How to make amazing Hakka food at home, according to the founders of Yueh Tung
We tap the Toronto restaurant owners for their tips — and their beloved chili chicken recipe too
Michael Liu and Mei Wang moved to Canada from India in the 1970s and, through familial connections, ended up taking over the operations of a Cantonese restaurant in downtown Toronto in 1986: Yueh Tung. The husband-and-wife duo had never run a restaurant before, although Liu's grandmother used to own one in Kolkata that was well-known for its noodles and pork belly dishes, Wang told us.
Soon, the couple started offering dishes that reflected their Hakka heritage (the Hakka people hail from Northern China, but have migrated within China and around the world over many centuries). "There was no Hakka food in Toronto at that time," said Wang. "It wasn't well known then…. Nobody even [knew where] Hakka people are from." Dishes such as chili chicken and too cham, a stir-fried dish made with pork intestine and rice wine, began appearing on the menu. "It did take a … year or two to really pick up, and then we brought in a lot of Hakka [food]," said Wang.
Today, there are dozens of Hakka restaurants in Toronto alone, serving variations of the cuisine ranging from Hakka Indian dishes to those inspired by the Hakka diaspora in the Caribbean, Southeast Asia and elsewhere. (It's estimated there are about 80 million Hakka worldwide and some 35,000 in Canada).
And Yueh Tung has been adapting to the challenges of the pandemic and has launched a line of sauces called Vooka ("home" in Hakka). So far, the range includes chili chicken, Manchurian and sweet and sour sauces.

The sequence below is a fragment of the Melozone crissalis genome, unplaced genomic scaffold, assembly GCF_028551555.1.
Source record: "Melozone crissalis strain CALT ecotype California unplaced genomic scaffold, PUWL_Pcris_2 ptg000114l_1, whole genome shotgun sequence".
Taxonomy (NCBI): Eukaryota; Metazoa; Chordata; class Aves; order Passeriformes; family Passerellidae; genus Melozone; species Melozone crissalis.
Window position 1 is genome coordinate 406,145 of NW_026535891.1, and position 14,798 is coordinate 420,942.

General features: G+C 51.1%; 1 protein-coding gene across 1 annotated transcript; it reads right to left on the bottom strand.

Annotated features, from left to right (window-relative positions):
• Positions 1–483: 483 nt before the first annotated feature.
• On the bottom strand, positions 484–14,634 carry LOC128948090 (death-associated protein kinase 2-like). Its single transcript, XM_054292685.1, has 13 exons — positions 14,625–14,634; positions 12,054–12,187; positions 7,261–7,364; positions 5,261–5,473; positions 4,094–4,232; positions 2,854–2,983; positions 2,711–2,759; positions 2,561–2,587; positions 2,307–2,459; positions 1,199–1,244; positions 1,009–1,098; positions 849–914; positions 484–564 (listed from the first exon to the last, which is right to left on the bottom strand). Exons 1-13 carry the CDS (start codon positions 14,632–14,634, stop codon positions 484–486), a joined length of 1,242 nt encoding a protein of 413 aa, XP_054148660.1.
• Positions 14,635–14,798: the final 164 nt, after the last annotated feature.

Embrace wok hei
"Hakka people love the wok hei ... the wok flavour. You have to really stir it to make that flavour come out," said Wang, adding the heat and smell of the wok make a big difference in cooking dishes like chili chicken and stir-fried rice noodles. "Turn the heat high, but don't burn it," said Liu. "You have to lift the wok ... to not let it burn."
At home, you may not be able to get the same temperature and depth of flavour on your stovetop, but you can come close. (The New York Times explored the topic in detail earlier this year.) And even if you don't own a wok, a non-stick frying pan would work, said Wang.
Source fresh Indian spices
Hakka food has adapted with migration; local ingredients have been incorporated into traditional recipes, changing flavours and evolving the cuisine over time, said Wang. But flavourful Indian spices remain an important part of Hakka cuisine, noted Liu, making the cuisine distinct from, say, Cantonese flavours.
Perfect your chili chicken
When it comes to recreating their famous chili chicken dish at home, Wang and Liu have a few tips. First, they recommend using thighs instead of breasts, which can be dry. "Different people have different [preferences], but I would say the thigh definitely tastes better [here]," said Wang.
Then, make sure you cut the chicken into evenly sized pieces, and consider frying it twice before stir-frying it with the sauce. "At the restaurant, the heat is high; at home, what you should do is … double-fry [the chicken]," Wang said.
Truc Nguyen is a Toronto-based writer, editor and stylist. Follow her at @trucnguyen.